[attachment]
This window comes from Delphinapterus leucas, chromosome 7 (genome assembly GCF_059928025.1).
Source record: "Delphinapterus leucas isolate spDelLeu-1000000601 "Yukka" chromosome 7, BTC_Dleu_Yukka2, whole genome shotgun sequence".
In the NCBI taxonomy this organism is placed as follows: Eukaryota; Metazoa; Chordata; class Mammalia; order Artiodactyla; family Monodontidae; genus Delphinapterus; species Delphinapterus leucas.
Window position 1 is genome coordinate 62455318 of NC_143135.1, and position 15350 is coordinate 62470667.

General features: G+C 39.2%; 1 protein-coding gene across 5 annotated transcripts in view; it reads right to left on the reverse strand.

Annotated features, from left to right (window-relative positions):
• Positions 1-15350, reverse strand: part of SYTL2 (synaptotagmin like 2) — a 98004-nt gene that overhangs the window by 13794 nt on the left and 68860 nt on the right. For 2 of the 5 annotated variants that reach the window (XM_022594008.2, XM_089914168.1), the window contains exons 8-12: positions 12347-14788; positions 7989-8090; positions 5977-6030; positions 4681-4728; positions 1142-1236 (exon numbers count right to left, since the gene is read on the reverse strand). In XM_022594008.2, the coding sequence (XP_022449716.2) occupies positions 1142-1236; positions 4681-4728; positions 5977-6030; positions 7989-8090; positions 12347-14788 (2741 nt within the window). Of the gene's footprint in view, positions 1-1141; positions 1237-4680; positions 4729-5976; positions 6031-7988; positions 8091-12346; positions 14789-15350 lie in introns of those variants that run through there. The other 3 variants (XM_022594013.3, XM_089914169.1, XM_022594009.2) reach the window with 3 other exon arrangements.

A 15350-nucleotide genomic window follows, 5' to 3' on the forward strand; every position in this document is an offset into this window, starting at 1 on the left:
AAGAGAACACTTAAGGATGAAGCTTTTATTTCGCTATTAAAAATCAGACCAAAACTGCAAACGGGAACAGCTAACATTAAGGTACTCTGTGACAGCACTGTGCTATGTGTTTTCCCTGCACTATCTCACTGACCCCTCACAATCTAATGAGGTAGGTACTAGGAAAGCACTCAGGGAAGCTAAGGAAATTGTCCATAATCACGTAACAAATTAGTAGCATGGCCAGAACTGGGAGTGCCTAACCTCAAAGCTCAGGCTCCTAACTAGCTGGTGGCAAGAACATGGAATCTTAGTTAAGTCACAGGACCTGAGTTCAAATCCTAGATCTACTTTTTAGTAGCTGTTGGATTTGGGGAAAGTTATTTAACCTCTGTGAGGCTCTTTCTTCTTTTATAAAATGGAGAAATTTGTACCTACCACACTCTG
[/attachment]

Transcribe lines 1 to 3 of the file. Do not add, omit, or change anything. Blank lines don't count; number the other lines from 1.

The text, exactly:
This window comes from Delphinapterus leucas, chromosome 7 (genome assembly GCF_059928025.1).
Source record: "Delphinapterus leucas isolate spDelLeu-1000000601 "Yukka" chromosome 7, BTC_Dleu_Yukka2, whole genome shotgun sequence".
In the NCBI taxonomy this organism is placed as follows: Eukaryota; Metazoa; Chordata; class Mammalia; order Artiodactyla; family Monodontidae; genus Delphinapterus; species Delphinapterus leucas.